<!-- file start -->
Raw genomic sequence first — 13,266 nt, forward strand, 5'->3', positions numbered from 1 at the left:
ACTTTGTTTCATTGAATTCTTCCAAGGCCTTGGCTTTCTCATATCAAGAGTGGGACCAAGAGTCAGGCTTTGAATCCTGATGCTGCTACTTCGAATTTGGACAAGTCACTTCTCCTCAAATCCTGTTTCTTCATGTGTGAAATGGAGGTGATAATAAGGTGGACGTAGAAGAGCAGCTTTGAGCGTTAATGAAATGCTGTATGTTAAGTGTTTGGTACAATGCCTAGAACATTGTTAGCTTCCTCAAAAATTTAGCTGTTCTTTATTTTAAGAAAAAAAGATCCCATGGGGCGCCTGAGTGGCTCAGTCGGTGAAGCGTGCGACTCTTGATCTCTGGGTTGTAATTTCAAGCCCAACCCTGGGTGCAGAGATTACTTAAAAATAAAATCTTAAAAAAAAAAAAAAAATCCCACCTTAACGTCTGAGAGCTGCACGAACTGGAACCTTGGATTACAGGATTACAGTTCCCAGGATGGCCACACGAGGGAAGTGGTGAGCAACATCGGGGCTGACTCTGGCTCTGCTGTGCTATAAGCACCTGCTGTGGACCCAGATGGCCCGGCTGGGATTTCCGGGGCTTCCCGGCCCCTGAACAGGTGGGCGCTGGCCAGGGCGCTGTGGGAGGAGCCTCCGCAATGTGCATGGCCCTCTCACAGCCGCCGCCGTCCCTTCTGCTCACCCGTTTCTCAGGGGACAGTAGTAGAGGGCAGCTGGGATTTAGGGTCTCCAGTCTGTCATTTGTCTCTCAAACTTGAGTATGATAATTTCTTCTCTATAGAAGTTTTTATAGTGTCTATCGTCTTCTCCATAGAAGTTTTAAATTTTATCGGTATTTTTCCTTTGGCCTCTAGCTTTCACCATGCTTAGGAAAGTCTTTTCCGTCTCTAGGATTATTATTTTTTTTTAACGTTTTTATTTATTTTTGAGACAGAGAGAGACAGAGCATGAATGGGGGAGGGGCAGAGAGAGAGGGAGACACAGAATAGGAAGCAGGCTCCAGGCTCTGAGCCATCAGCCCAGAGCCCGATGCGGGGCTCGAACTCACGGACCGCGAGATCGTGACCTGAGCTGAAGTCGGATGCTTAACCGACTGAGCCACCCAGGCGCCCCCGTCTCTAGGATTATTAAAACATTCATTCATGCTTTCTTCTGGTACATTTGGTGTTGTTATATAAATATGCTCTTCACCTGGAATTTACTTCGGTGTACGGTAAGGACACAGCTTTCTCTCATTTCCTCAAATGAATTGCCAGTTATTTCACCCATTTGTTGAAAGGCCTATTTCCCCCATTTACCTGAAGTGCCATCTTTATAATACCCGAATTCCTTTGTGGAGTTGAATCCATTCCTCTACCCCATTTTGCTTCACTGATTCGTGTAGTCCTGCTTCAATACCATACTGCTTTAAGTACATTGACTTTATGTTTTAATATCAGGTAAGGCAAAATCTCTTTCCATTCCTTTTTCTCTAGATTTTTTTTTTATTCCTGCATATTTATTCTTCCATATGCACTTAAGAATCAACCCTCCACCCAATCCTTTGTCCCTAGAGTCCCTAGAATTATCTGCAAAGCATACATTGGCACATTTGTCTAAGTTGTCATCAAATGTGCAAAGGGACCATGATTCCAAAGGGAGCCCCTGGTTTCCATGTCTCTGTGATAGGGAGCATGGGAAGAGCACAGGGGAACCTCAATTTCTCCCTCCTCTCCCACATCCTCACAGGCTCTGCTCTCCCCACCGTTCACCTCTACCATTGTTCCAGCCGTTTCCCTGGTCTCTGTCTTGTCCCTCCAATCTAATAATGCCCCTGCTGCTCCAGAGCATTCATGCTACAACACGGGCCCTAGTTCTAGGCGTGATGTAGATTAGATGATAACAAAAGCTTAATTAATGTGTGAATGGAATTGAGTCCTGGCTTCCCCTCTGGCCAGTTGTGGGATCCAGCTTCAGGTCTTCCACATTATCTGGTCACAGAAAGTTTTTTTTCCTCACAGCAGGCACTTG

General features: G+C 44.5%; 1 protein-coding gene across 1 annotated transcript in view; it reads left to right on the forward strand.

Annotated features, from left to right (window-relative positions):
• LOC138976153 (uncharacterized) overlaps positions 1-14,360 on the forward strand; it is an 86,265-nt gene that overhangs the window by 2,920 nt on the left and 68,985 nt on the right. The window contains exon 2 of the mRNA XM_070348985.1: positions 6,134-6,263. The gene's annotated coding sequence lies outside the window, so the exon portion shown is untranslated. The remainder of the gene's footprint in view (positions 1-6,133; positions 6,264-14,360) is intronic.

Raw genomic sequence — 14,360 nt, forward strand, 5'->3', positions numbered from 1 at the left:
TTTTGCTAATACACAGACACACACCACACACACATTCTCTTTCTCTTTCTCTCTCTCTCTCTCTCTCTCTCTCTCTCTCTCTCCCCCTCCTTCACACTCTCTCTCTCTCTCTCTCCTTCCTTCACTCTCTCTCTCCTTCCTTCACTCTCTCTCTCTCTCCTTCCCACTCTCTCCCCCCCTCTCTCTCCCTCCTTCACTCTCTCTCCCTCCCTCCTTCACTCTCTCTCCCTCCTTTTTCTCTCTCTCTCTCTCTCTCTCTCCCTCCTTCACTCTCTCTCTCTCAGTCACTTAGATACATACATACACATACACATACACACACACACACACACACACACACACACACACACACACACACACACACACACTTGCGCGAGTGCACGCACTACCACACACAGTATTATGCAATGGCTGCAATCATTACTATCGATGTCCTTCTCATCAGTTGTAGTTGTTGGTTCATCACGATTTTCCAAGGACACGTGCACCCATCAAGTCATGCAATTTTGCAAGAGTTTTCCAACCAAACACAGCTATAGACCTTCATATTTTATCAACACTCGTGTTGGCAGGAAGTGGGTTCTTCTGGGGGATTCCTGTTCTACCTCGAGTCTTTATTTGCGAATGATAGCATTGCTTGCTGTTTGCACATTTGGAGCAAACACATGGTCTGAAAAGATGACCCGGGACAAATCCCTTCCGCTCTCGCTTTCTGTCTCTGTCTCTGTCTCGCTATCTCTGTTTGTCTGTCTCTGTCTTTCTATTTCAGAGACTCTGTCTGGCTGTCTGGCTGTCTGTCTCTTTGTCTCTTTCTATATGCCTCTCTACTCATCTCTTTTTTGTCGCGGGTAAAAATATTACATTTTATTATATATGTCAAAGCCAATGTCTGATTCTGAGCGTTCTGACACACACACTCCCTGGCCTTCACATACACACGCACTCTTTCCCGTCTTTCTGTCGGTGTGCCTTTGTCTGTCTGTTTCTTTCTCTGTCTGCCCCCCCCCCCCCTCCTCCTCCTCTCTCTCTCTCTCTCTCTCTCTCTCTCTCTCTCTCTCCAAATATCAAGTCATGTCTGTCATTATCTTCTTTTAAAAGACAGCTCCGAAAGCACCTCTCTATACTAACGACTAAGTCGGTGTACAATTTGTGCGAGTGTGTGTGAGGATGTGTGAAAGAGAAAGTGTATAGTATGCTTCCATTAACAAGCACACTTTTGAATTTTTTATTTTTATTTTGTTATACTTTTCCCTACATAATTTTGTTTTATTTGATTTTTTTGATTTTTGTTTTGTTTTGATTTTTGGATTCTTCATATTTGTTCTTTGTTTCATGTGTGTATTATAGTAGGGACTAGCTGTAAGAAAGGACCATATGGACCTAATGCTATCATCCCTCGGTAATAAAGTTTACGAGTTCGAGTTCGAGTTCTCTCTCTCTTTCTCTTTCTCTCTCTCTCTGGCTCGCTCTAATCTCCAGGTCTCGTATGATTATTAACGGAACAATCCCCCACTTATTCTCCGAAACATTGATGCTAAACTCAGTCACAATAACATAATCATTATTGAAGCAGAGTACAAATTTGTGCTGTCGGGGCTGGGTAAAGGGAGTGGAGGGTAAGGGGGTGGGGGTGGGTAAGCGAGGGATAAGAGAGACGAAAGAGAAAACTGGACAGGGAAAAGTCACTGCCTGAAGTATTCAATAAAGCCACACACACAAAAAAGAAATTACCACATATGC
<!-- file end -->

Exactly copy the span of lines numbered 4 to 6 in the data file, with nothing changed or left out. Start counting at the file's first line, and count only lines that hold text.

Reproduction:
Annotated features, from left to right (window-relative positions):
• LOC138976153 (uncharacterized) overlaps positions 1-14,360 on the forward strand; it is an 86,265-nt gene that overhangs the window by 2,920 nt on the left and 68,985 nt on the right. The window contains exon 2 of the mRNA XM_070348985.1: positions 6,134-6,263. The gene's annotated coding sequence lies outside the window, so the exon portion shown is untranslated. The remainder of the gene's footprint in view (positions 1-6,133; positions 6,264-14,360) is intronic.

Raw genomic sequence — 14,360 nt, forward strand, 5'->3', positions numbered from 1 at the left: